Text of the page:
Soon after passing signal U45, train 7MP5 passed a Temporary Speed Restriction Ahead sign[5] warning of a 30 km/h speed restriction 2,500 m ahead. The driver of 7MP5 continued towards Jumperkine, without undertaking any driver control changes that would have reset vigilance time count. The driver was acknowledging the vigilance system alerts and resetting the vigilance time count via the driver’s push button when necessary. Shortly before signal 12L was likely visible, the driver acknowledged the last vigilance system alert via the driver’s push button. About 21 seconds later, train 7MP5 passed Jumperkine signal 12L at danger (Figure 2), travelling at about 72 km/h. This resulted in a ‘Signal Passed at Danger’ (SPAD) alarm being generated in the ARC Infrastructure network control centre.

Train 7MP5 continued at a speed of about 72 km/h for about 3 seconds where it passed the Temporary Speed Restriction Start Sign[6] and entered the start of 30 km/h speed restricted location. About 3 seconds after entering the speed restricted location, a service brake[7] application was made. The train’s speed gradually reduced as it travelled around a sweeping left hand curve and onto a straight section of track (Figure 3). It is likely that the rear of train 2K66 came into view at about this point, and about 28 seconds after the service brake application, an emergency brake[8] application was made. At this point 7MP5 was travelling at about 59 km/h and was about 175 m from the rear of train 2K66.

Figure 3: Overview of Jumperkine accident site landmarks and braking information.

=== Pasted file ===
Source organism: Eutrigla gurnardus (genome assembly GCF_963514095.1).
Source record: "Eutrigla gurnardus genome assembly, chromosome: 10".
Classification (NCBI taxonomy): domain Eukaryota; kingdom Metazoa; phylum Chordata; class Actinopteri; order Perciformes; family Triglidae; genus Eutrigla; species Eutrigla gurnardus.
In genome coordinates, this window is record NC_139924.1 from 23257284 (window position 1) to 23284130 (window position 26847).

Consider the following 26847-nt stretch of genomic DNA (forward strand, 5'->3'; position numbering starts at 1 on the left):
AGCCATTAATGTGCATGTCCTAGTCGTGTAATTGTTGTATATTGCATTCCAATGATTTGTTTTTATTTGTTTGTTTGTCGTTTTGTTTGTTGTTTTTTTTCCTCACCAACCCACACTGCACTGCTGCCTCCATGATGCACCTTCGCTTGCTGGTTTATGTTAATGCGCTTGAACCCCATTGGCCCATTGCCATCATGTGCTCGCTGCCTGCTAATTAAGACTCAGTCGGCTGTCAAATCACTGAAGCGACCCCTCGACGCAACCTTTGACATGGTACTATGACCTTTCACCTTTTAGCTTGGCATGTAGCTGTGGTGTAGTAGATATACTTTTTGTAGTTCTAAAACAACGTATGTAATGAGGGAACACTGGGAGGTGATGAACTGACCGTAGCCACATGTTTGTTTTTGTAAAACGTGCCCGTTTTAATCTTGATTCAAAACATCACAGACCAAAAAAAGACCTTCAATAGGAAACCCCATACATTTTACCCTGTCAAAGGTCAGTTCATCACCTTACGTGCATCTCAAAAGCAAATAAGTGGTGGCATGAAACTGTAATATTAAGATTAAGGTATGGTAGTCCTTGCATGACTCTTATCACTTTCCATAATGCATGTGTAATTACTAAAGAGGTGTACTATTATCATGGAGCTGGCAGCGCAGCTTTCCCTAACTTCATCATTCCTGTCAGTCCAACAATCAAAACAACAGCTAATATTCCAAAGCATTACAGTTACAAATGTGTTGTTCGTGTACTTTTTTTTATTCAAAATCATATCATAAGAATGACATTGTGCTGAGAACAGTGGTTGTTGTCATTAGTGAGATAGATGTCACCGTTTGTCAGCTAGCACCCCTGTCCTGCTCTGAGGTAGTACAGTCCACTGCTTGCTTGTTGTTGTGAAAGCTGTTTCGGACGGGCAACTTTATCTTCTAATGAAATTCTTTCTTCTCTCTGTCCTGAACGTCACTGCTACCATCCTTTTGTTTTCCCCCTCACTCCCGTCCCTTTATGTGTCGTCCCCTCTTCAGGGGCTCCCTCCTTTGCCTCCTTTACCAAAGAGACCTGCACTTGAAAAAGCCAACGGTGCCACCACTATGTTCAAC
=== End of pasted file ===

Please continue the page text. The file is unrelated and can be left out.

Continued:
Figure 3: Overview of Jumperkine accident site landmarks and braking information. 
Source: Google Earth and Pacific National, Annotated by the ATSB.

The image shows the track curvature and geography of the Jumperkine accident site. This includes graphics showing about where service and emergency brake applications were made as well as location of 12L signal and train 2K66. An inset photo shows the night time vision through the curve.

Source: Google Earth and Pacific National, Annotated by the ATSB.

Shortly before the collision, the Arc Infrastructure network controller[9] had commenced calling the driver of 7MP5 on the radio. However, the driver of 7MP5 never replied to the radio calls from the network control officer.

At about 0200, about 13 seconds after the emergency brake application, train 7MP5 collided with the rear of train 2K66. While train speed had further reduced following the emergency brake application, the collision speed was still above 40 km/h (Figure 4). The lead locomotive cabin (NR80) was damaged with a significant amount of grain entering the locomotive cabin. The driver sustained fatal injuries.

Additionally, wagon CBHN 1221 on 2K66, the trailing locomotive of 7MP5 (NR59) and the empty crew van of 7MP5 all sustained substantial damage as a result of the collision.

Figure 4: Accident site, lead locomotive of 7MP5 and last wagon of 2K66 post collision.

Figure 4: Accident site, lead locomotive of 7MP5 and last wagon of 2K66 post collision. 
Source: WA Police and ATSB, Annotated by the ATSB.

The image shows damage to lead locomotive of 7MP5 (NR80) and last wagon on 2K66 (CBHN 1221) post collision.